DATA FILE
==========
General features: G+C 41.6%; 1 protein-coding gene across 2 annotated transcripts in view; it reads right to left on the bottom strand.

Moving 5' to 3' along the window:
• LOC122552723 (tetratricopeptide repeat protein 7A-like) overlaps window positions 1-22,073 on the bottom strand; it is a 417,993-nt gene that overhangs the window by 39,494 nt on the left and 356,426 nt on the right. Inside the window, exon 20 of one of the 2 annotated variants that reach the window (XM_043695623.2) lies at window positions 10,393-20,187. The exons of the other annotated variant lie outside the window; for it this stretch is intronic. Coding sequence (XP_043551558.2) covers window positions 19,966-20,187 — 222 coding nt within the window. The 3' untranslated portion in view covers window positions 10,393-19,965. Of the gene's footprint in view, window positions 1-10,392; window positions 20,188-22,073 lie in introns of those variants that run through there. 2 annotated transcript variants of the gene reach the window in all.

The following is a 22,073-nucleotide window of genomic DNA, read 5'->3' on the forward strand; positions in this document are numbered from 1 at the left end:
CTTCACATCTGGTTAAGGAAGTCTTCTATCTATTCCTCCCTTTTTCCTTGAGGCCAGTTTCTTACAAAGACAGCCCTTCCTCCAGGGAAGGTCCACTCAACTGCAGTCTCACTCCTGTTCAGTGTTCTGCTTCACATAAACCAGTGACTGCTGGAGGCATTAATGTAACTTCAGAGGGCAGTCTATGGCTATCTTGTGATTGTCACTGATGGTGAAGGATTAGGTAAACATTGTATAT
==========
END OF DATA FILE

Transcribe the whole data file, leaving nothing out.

General features: G+C 41.6%; 1 protein-coding gene across 2 annotated transcripts in view; it reads right to left on the bottom strand.

Moving 5' to 3' along the window:
• LOC122552723 (tetratricopeptide repeat protein 7A-like) overlaps window positions 1-22,073 on the bottom strand; it is a 417,993-nt gene that overhangs the window by 39,494 nt on the left and 356,426 nt on the right. Inside the window, exon 20 of one of the 2 annotated variants that reach the window (XM_043695623.2) lies at window positions 10,393-20,187. The exons of the other annotated variant lie outside the window; for it this stretch is intronic. Coding sequence (XP_043551558.2) covers window positions 19,966-20,187 — 222 coding nt within the window. The 3' untranslated portion in view covers window positions 10,393-19,965. Of the gene's footprint in view, window positions 1-10,392; window positions 20,188-22,073 lie in introns of those variants that run through there. 2 annotated transcript variants of the gene reach the window in all.

The following is a 22,073-nucleotide window of genomic DNA, read 5'->3' on the forward strand; positions in this document are numbered from 1 at the left end:
CTTCACATCTGGTTAAGGAAGTCTTCTATCTATTCCTCCCTTTTTCCTTGAGGCCAGTTTCTTACAAAGACAGCCCTTCCTCCAGGGAAGGTCCACTCAACTGCAGTCTCACTCCTGTTCAGTGTTCTGCTTCACATAAACCAGTGACTGCTGGAGGCATTAATGTAACTTCAGAGGGCAGTCTATGGCTATCTTGTGATTGTCACTGATGGTGAAGGATTAGGTAAACATTGTATAT